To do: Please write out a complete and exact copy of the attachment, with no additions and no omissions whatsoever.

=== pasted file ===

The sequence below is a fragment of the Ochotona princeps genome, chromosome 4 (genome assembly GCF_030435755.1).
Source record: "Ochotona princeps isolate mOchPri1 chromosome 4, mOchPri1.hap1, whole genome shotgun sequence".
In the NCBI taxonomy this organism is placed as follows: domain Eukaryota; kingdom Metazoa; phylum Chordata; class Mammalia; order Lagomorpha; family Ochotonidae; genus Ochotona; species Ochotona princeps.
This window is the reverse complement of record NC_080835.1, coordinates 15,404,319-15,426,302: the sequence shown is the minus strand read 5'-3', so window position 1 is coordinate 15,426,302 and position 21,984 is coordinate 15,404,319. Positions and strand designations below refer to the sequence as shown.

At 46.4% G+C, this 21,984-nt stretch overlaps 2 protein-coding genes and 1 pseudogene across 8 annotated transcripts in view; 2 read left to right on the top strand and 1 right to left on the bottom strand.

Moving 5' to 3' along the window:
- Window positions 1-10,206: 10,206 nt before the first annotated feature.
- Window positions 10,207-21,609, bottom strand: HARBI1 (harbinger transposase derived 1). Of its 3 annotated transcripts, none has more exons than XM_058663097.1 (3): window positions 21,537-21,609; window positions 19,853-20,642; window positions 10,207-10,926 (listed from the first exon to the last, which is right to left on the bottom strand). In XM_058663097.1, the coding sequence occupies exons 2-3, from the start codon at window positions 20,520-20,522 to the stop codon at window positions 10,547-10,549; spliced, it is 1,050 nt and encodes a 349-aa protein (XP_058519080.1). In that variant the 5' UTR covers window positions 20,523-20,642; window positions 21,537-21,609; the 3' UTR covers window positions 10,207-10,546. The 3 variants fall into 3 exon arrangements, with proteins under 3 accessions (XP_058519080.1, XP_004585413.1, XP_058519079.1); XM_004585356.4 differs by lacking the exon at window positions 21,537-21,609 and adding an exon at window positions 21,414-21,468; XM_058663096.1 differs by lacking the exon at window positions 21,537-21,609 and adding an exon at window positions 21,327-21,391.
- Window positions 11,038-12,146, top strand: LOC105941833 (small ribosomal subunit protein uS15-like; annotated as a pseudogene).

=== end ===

The sequence below is a fragment of the Ochotona princeps genome, chromosome 4 (genome assembly GCF_030435755.1).
Source record: "Ochotona princeps isolate mOchPri1 chromosome 4, mOchPri1.hap1, whole genome shotgun sequence".
In the NCBI taxonomy this organism is placed as follows: domain Eukaryota; kingdom Metazoa; phylum Chordata; class Mammalia; order Lagomorpha; family Ochotonidae; genus Ochotona; species Ochotona princeps.
This window is the reverse complement of record NC_080835.1, coordinates 15,404,319-15,426,302: the sequence shown is the minus strand read 5'-3', so window position 1 is coordinate 15,426,302 and position 21,984 is coordinate 15,404,319. Positions and strand designations below refer to the sequence as shown.

At 46.4% G+C, this 21,984-nt stretch overlaps 2 protein-coding genes and 1 pseudogene across 8 annotated transcripts in view; 2 read left to right on the top strand and 1 right to left on the bottom strand.

Moving 5' to 3' along the window:
- Window positions 1-10,206: 10,206 nt before the first annotated feature.
- Window positions 10,207-21,609, bottom strand: HARBI1 (harbinger transposase derived 1). Of its 3 annotated transcripts, none has more exons than XM_058663097.1 (3): window positions 21,537-21,609; window positions 19,853-20,642; window positions 10,207-10,926 (listed from the first exon to the last, which is right to left on the bottom strand). In XM_058663097.1, the coding sequence occupies exons 2-3, from the start codon at window positions 20,520-20,522 to the stop codon at window positions 10,547-10,549; spliced, it is 1,050 nt and encodes a 349-aa protein (XP_058519080.1). In that variant the 5' UTR covers window positions 20,523-20,642; window positions 21,537-21,609; the 3' UTR covers window positions 10,207-10,546. The 3 variants fall into 3 exon arrangements, with proteins under 3 accessions (XP_058519080.1, XP_004585413.1, XP_058519079.1); XM_004585356.4 differs by lacking the exon at window positions 21,537-21,609 and adding an exon at window positions 21,414-21,468; XM_058663096.1 differs by lacking the exon at window positions 21,537-21,609 and adding an exon at window positions 21,327-21,391.
- Window positions 11,038-12,146, top strand: LOC105941833 (small ribosomal subunit protein uS15-like; annotated as a pseudogene).